The elusive, illusive art of Michael McMillen
"What you see is what you see,” Frank Stella famously declared about his work. Michael McMillen would qualify that: What you see is what you want to see, what you think you see. Visual experience isn’t just a matter of optics. Also thrown into the mix are desire, memory, assumption, expectation, hope.
McMillen, the subject of a retrospective exhibition at the Oakland Museum of California, grew up in Santa Monica. He spent his afternoons as a kid in the workshop of a neighbor who did the special effects for “Frankenstein,” accompanying his father, a scenic artist for television, to the set, or roaming the fading funhouses of Ocean Park Pier. He’s fluent in both the craft and psychology of illusion, and for 40 years it has been a primary ingredient in his work. All of his sculptures, installations and films look older than they are, more weathered, eroded, experienced.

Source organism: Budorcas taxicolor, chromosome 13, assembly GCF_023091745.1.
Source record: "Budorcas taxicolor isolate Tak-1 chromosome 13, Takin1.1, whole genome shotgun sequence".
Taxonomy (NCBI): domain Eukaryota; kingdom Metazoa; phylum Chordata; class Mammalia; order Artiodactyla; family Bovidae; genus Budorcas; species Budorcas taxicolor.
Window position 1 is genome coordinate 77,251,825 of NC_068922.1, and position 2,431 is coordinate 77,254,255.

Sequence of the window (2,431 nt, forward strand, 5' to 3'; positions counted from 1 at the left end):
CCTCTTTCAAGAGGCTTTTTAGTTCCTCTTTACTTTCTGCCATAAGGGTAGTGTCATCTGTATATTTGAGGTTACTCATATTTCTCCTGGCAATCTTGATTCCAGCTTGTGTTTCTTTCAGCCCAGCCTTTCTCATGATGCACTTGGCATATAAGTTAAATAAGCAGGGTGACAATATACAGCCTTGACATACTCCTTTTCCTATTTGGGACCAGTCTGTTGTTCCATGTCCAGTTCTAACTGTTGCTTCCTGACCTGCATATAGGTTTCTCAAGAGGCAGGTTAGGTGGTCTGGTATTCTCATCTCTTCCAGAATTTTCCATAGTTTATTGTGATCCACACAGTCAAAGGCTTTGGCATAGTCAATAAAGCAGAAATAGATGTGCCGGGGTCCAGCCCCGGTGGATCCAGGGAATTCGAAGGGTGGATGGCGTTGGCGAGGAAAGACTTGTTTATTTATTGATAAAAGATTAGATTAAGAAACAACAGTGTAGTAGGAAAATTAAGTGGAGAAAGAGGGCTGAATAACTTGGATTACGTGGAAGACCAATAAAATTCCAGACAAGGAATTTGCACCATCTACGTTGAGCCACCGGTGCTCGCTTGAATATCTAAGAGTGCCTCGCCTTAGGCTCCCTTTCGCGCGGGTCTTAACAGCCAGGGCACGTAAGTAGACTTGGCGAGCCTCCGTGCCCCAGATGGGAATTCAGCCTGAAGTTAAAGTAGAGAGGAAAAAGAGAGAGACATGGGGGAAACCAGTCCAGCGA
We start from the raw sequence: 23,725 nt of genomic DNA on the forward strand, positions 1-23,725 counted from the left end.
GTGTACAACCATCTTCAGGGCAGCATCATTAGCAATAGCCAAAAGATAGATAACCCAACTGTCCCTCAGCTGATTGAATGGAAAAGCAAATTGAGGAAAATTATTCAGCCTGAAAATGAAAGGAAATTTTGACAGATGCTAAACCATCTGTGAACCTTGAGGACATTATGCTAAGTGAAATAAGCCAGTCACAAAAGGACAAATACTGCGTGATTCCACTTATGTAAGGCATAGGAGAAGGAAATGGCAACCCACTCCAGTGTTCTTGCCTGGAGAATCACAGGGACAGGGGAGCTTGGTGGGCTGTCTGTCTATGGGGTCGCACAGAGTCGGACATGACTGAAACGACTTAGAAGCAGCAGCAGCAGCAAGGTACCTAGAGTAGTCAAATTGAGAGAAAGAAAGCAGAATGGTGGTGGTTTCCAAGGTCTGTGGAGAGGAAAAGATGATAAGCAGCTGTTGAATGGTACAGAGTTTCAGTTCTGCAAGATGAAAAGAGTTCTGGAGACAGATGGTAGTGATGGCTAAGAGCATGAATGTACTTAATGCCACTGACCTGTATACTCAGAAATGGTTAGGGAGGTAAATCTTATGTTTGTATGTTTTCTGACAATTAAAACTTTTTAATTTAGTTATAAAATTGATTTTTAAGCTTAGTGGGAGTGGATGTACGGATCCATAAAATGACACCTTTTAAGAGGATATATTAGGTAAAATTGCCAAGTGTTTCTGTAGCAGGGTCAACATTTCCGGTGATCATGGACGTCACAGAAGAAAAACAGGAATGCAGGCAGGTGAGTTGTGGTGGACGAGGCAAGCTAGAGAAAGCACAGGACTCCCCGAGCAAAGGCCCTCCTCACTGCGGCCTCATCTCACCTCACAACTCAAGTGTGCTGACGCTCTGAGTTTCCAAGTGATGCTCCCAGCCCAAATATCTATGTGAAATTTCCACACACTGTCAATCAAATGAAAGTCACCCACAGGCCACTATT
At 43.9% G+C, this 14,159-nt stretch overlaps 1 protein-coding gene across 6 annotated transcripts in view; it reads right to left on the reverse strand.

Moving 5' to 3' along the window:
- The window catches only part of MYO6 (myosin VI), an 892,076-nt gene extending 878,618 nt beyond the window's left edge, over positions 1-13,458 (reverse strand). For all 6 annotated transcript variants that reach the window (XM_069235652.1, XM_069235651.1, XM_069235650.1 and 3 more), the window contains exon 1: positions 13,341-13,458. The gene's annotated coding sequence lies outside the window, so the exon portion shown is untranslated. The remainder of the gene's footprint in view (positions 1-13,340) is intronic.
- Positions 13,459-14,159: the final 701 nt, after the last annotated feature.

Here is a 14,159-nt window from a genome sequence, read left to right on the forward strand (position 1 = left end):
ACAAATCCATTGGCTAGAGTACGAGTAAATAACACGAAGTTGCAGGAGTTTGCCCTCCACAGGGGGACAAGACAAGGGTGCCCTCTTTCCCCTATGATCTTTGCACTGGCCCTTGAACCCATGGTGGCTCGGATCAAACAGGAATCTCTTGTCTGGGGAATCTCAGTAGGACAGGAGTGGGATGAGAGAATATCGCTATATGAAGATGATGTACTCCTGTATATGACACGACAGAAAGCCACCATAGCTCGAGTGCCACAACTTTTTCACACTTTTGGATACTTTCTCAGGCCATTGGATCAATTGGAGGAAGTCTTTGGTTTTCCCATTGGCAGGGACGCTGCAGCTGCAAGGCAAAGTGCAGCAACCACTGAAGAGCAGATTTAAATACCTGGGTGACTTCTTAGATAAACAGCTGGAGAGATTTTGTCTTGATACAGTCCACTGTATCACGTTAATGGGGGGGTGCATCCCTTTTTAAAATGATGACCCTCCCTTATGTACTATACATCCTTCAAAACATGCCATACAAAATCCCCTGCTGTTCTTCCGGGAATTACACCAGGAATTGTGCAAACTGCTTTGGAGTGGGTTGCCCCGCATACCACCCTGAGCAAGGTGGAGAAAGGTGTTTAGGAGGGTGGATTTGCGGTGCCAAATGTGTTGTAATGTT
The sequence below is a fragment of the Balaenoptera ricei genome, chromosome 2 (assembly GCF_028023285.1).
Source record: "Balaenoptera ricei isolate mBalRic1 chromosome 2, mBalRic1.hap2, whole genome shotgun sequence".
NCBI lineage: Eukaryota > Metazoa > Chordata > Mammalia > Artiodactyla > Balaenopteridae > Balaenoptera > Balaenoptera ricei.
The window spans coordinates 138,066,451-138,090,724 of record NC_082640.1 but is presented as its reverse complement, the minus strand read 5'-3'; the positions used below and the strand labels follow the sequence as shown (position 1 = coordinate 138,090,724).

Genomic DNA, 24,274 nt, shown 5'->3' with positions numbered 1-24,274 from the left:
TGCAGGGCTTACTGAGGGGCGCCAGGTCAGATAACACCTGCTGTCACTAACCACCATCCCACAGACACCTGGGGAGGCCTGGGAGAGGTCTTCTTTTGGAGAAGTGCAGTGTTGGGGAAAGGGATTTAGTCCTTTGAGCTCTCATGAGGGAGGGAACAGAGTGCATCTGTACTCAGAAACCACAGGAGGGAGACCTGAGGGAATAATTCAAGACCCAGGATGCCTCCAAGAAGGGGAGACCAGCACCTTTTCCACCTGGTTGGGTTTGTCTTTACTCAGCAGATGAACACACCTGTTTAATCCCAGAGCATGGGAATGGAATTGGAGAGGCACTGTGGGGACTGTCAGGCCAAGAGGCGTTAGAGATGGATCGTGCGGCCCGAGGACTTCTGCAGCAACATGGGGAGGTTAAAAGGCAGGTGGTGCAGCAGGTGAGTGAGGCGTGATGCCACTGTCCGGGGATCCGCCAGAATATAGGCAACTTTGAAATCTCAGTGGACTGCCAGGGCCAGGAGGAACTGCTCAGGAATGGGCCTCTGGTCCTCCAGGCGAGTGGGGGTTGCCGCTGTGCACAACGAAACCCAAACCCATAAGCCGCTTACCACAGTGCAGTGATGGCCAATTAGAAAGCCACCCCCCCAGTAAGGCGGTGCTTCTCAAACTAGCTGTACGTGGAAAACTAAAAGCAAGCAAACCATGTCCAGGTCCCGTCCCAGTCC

“I wanted to make things that appeared to have had a previous life,” he says. “I wanted to imply that they had a history, that there was a story there.”
— Leah Ollman
Mixed-media artist Michael C. McMillen sits among items he has collected throughout the years at his home and studio in Santa Monica. Credit: Genaro Molina / Los Angeles Times.